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Discussion in 'The Rockies – It's all downhill from here...' started by neduro, Apr 20, 2015.
The Colorado mountains are high altitude = intense UV. Have strong sunscreen and sunglasses.
Nice. More information?
Yep- good info- I am curious though as some of the areas I'm familiar with there is quite a mismatch on the map base roads and the gravel road overlay. Not sure which to believe.
Thanks, we are in kind of a hot spot for gravel grinders here.
I found that map on another website.
It's not accurate in some places just a general guide.
More than likely someone probably just took some old county road GIS info and laid it down on to Google.
Plenty of roads I do know to be open are not on their either.
I refer back to Google and Benchmark Atlas to look deeper.
I find many maps to be suspect- I ride a lot in the NC mountains and mapping is a mess there. Road names disagree etc.. locals will use road names that were changed 30 years ago and the new name, for 5 years maybe, they don't/won't use.
Makes it interesting!
Just like anywhere go out ride and explore.
That's why it's always sweet to ride with locals as they know where the open goods are...and often when the not so well known and maybe quasi-legal trails are.
A friend is buying an RV from somebody in Denver in July... not sure WHEN in July yet; let's assume mid, maybe later. He wants me to join him so we can ride some of the cool trails and passes. I've been reading this thread and am concerned about where to ride due to snow and mud.
Any recommendations on trails OTHER than the huge passes? Or are they possible? Vehicle-wise, I'll be bringing my DR650 and KRX-1000. My friend will likely bring his XR400 (or DRZ400) and KRX-1000. BTW, we look behind us and always let faster vehicles pass. I run into the same thing with Jeeps and even other SxSs that don't want to let people by.
Lots of stuff open already and by mid July almost everything is open. Questions are more like how many days you want to be camping, how far west of Denver do you want to drive, what type of trails are you looking for ( singletrack, dirt roads, technical singletrack, easier stuff or harder stuff?)
I'll be back out there in about a month with my KLR. It looks like none of my friends are going to be able to make it out there with me, so I'll be riding and camping alone from July 4 until the 11th if anybody wants to meet up. I'll be parking my truck in Denver and riding out from there, probably south to the San Juans, but maybe further west from there if time allows.
@thechief86 If we end up there during that timeframe, you're welcome to hang with us.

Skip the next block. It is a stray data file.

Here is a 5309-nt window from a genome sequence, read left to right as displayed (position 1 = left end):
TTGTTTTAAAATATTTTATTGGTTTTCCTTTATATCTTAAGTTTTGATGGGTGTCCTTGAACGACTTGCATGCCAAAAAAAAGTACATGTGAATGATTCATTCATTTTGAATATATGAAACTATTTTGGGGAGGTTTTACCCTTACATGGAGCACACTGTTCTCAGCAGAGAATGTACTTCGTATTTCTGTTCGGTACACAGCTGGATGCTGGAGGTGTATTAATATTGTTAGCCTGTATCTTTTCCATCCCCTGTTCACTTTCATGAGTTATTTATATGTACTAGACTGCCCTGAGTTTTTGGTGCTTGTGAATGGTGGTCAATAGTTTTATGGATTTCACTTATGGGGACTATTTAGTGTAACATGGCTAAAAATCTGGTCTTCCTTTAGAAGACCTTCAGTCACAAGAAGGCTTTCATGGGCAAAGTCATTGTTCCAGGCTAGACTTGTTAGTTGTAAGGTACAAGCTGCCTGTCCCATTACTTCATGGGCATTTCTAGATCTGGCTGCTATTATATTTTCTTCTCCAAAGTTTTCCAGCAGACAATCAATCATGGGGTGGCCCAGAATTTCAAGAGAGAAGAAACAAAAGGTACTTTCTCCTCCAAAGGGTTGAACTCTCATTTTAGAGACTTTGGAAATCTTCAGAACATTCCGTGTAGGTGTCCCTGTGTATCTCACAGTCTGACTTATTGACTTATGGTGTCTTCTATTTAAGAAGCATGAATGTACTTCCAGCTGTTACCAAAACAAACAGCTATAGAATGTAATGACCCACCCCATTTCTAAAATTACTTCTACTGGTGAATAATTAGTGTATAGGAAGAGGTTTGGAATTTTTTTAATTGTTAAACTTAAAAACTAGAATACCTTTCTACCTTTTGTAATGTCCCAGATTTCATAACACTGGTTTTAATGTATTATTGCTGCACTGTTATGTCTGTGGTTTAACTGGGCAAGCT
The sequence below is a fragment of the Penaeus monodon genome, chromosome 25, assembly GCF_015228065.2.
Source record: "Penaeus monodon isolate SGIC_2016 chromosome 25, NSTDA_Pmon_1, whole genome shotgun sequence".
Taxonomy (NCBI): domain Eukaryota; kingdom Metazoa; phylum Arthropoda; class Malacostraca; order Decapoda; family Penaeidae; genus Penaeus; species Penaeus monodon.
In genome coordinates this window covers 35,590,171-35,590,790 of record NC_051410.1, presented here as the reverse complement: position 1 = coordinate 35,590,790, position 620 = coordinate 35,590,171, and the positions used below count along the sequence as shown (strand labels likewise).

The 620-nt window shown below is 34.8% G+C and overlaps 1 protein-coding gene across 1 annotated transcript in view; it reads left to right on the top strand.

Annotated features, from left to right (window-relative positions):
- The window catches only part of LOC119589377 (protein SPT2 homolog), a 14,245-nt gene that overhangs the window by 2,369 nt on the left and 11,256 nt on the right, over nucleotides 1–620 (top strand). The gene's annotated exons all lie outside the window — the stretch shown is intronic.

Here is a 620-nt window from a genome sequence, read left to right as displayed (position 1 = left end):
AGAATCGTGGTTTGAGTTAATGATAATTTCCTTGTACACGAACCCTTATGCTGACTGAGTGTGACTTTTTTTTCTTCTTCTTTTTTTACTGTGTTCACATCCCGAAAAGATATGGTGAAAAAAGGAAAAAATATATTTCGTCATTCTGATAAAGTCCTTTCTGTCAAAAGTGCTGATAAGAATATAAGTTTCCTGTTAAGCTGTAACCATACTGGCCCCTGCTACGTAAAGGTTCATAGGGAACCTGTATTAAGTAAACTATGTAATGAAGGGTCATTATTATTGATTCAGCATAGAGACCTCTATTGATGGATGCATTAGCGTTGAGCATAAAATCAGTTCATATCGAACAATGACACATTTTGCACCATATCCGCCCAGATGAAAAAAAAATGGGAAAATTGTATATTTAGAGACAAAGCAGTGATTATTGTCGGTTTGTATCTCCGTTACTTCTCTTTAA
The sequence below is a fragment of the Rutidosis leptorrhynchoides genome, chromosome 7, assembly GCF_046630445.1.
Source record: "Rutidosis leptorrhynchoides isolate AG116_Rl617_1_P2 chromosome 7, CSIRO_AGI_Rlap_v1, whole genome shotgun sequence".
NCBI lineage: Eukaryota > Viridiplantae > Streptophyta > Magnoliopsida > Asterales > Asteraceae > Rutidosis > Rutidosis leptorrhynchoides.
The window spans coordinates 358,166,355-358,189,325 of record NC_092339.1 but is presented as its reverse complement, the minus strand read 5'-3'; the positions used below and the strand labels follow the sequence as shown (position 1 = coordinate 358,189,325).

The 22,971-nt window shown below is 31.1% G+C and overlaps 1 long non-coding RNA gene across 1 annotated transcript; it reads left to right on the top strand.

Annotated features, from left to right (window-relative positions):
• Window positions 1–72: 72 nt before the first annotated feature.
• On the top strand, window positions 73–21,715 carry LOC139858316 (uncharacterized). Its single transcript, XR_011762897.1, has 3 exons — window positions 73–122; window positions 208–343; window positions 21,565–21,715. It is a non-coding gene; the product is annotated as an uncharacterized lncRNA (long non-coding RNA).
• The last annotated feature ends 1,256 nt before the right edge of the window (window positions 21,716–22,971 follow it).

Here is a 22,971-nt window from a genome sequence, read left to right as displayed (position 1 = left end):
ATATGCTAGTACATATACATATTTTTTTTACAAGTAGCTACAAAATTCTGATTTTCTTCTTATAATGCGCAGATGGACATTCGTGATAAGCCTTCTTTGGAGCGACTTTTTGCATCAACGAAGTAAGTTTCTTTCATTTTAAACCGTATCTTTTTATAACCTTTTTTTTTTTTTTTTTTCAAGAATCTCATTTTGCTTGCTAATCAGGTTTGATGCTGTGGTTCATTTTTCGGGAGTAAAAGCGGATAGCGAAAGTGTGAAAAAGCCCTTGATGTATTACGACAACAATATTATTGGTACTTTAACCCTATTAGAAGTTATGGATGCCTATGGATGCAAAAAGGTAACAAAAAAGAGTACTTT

So this may not be well received here, but I was curious what people's thoughts on an individual from out-of-state having a pistol in a saddlebag on a 2 week, solo backcountry camping trip?
Here in Tennessee, I've just about always carried a 9mm in case of a bear or big cat encounter, but have only ever needed it once, and only then just used the noise to get a bobcat away from my dog, so I figure im a lot less likely to need it than I originally thought, and would rather not end up in jail if carry permit reciprocity didn't carry over to Colorado, Utah, or New Mexico, where I'm likely to end up.
You should be able to find a current reciprocity map for the state. However, on federal land I'm pretty sure CC is not permitted.
Thanks. I will mostly be camping on federal land, so this is very helpful.
On your bike, in your bag no issue. It is not concealed. Just like your car. Like said above, check https://www.gunstocarry.com/ccw-reciprocity-map/
Pulled over, if asked. Tell them you have it.
Thanks, that site shows that Colorado will honor my TN permit. Now to see what the rules are for gubmint land...
NPS.gov site says if I have a permit, I can conceal/carry on federal land, but not inside federally owned facilities. I get that. I can lock my gun in a side case if I go into a welcome center or something.
I'm no gun nut, but I do prefer to be prepared when on my own and a long way from help.
I think that in some instances you can't have it loaded, or even have loaded magazines though... read the fine print....
Just a thought... a 9mm isn't going to do crap against a bear or most other large animals. All it'll do is make it more mad. I suggest carrying bear spray in an easy-to-reach location for those situations. Plus, actually killing a bear means a LOT of paperwork because you'll have to report it to the rangers.
I picked up a Glock 40 (10mm) and use some high-power, flat-nosed rounds (I THINK they're Buffalo Bore, don't remember) that were recommended as being effective against bear and moose. I added a muzzle brake because the 10mm kicks like a sumbitch without one. Downside is it's a big, heavy gun so not easily concealed.
Black bears in Colorado really aren't a problem. Grizzleys in Wyoming are another matter. A pack of firecrackers would be more effective to scare them off.